When I am in conversation with respected dignitaries and important diplomats and they ask me, “Jessica, what would you say your motto is when it comes to baking?”, I usually recite what has become a critical and apropos phrase for me: “I do not take requests – I accept challenges.”
And challenges they must be, or I cannot quite find the motivation to give a damn. Someone recently made a request for me to try making white chocolate cake with raspberries (try, as if I hadn’t done it dozens of times before and as if it would be an attempt that might fail because it was just too overwhelming and complicated), or a hummingbird cake. I struggled not to fall asleep during that request. Maybe if the hummingbird cake was a hummingbird cake because it was made out of hummingbirds… no, too gruesome, but maybe if I had to collect fresh nectar from plants and make that into a cake? Now that’s a challenge that I would consider accepting and be motivated to achieve. Actually, let me write that down in my notebook in case I want to eventually challenge myself to it.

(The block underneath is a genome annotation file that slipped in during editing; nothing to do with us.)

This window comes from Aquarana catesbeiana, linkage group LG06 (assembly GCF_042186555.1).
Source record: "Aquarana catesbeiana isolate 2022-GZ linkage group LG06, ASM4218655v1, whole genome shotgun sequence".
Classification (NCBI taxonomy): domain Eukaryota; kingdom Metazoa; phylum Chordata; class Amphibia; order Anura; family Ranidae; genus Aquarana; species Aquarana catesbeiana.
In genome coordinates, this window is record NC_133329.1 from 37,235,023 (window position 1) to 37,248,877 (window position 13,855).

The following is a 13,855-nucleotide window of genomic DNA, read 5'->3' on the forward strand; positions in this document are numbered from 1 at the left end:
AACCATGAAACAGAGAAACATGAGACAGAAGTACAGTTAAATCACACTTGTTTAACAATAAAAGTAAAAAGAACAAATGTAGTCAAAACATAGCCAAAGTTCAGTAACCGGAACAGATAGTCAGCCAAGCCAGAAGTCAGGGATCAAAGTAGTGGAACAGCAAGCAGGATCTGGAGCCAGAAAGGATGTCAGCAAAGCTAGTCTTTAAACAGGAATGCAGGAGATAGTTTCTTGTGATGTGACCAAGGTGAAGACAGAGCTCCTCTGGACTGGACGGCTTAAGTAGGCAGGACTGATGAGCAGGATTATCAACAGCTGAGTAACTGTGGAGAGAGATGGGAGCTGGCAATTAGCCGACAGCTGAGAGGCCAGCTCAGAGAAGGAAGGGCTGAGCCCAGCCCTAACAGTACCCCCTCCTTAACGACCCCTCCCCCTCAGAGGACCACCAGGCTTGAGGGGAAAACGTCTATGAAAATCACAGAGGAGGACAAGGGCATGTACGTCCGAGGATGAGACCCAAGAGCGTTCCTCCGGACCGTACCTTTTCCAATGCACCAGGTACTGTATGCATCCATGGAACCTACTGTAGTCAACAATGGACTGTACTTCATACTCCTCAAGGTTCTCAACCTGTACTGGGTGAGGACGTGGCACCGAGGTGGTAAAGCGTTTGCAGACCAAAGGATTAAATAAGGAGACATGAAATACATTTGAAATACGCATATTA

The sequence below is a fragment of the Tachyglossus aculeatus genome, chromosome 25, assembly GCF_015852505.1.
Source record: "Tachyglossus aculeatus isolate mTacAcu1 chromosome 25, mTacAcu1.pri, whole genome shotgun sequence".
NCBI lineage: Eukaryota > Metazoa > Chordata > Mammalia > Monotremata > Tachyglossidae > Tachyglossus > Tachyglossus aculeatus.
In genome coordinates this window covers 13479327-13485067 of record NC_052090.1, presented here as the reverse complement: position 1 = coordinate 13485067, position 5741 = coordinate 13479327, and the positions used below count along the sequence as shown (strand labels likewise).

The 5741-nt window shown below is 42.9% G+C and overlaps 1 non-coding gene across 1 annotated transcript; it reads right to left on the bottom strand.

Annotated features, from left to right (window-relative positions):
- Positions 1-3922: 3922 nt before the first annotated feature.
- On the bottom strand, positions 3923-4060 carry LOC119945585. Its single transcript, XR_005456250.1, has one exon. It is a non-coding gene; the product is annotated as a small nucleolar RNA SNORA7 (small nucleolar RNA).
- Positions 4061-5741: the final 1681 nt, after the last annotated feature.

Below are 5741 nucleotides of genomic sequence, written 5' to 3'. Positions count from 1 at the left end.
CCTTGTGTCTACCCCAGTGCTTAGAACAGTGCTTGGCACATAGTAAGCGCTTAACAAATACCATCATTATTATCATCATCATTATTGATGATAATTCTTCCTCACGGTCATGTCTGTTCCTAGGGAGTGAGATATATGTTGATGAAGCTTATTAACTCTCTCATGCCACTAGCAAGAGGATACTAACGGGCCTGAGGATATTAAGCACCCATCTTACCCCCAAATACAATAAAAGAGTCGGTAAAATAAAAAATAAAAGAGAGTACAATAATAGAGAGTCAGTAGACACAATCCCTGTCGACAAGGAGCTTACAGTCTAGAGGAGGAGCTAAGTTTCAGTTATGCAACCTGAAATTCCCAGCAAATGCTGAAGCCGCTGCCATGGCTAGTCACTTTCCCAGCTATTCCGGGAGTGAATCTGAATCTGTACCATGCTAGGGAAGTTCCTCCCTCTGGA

The brain is interesting (you should expect this by now) when it comes to being motivated to achieve a goal or rise to a challenge. Apparently I don’t even need to be consciously aware of a baking challenge in order to be motivated and to try to improve my performance – research has found that subliminal incentives are enough to make people try harder to achieve a goal. And my entire brain doesn’t even need to be involved. Just half of it.
The study got people to squeeze a hand-grip as hard as they could (the hand-grip can measure how hard the participant squeezes it), and motivated them to do so by offering them money. The amount of money varied, and the harder the participant squeezed the hand-grip, the greater percentage of that money that would get. So, the idea was that they would be more motivated to squeeze the hand-grip harder when the amount of money on offer was greater so that they would get a bigger pay-off.